Electrical showers generally heat up water that comes from the main pipes. They are generally more affordable than other varieties, require less maintenance, and are more convenient to clean when necessary. Water temperature and pressure can usually be controlled with the use of buttons and dials, depending on the type of shower. Different sizes of electric showers are often available as well. Some models also vary on the amount of electrical power they use, while common varieties also include instantaneous, power, and pumped showers.
The electrical fixtures are usually available in 7.5, 8.5, or 9.5 kilowatt versions, which typically depend on the size of cable used with the unit. Generally, narrower cable results in lower capacity. Most electrical showers can be mounted to the wall, or they can be detached as long as the shower stall or tub is secure enough for the water and electrical connections to stay intact.
One configuration is to connect the plumbing to the cold water main and wire it to the fuse box; the shower can also be connected to the hot and cold water system, and plugged into an outlet of another room. Electric showers can also be installed with a low pressure valve connected to the water tank. Hot water is typically stored in an immersion tank for electric power showers, which generally do not heat an independent water supply. These showers usually work with heaters and boilers associated with gravity fed water systems.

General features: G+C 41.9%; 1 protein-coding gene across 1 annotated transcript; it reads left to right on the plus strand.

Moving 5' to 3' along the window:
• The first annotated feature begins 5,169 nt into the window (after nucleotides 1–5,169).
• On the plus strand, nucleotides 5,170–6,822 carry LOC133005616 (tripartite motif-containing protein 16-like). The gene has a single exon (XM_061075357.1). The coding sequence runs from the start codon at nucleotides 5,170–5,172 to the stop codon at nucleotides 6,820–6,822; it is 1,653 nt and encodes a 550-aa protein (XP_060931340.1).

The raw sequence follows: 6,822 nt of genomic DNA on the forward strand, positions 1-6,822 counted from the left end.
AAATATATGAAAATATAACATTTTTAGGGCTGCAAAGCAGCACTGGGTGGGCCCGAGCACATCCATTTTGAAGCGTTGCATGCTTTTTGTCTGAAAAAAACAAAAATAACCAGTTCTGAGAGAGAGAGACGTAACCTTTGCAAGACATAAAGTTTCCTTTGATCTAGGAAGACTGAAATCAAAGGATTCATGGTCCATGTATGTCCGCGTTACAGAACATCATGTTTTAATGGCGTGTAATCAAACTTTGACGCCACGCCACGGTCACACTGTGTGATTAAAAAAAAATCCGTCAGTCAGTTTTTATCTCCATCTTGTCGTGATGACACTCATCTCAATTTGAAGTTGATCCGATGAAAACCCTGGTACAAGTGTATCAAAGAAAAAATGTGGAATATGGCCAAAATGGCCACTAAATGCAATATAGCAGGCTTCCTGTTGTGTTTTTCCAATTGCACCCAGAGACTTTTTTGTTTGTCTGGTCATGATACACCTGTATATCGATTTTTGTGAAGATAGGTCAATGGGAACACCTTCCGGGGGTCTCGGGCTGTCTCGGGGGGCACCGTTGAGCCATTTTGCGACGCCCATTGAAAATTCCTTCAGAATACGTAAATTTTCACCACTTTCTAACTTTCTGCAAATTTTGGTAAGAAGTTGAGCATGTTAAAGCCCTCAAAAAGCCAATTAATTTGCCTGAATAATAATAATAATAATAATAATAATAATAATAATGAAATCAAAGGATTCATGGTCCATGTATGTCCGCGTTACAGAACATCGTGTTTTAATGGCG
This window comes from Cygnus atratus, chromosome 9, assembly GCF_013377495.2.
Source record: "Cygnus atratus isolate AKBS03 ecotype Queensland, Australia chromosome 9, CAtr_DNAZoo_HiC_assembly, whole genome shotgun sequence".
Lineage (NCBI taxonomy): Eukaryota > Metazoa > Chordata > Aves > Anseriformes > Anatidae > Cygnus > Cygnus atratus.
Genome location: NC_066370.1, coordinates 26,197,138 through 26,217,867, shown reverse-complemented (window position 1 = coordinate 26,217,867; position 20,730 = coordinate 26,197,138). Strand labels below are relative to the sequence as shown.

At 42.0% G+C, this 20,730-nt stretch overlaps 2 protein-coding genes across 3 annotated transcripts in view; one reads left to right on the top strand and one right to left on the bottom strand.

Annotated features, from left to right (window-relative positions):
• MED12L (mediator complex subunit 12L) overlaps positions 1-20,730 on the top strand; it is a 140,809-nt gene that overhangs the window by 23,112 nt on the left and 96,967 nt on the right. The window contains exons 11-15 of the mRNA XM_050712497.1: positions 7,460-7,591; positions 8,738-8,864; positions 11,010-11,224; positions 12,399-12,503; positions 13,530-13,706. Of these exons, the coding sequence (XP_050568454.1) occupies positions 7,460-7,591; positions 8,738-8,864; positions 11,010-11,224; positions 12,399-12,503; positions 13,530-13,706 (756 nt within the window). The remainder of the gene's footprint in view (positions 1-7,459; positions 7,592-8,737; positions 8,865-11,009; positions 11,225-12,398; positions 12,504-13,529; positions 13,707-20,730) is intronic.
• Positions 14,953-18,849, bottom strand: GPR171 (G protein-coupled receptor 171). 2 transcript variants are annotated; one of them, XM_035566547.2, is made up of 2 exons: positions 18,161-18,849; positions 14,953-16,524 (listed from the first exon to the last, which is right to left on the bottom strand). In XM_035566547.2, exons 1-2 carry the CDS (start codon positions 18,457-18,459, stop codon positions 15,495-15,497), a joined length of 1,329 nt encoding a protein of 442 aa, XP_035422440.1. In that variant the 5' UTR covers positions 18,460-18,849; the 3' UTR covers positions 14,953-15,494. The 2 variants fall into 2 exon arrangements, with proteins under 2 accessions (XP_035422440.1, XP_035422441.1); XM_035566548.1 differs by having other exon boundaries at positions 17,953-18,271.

Pumped electric showers are typically supplied by water from a tank in an attic or loft. Suitable for areas where the water pressure is low, these showers generally require an adequate feed of power and hot water, pumped from another location in a house, to work properly. With an instantaneous electric shower, water is generally heated as it is used. The pressure, however, is often less than that of power electric showers, which is something to consider when making a purchase. Wattage ratings can help determine the maximum temperature a system can heat water to as well.
Instantaneous showers often include circuits to ensure the heater can only be on when water is flowing, and that the water does not get too hot. Protective measures such as installing a ground fault circuit interrupter are often recommended for most electric showers. With all types, careful attention into making the proper pipe connections, and ensuring water can be safely disposed of after use, is generally significant as well.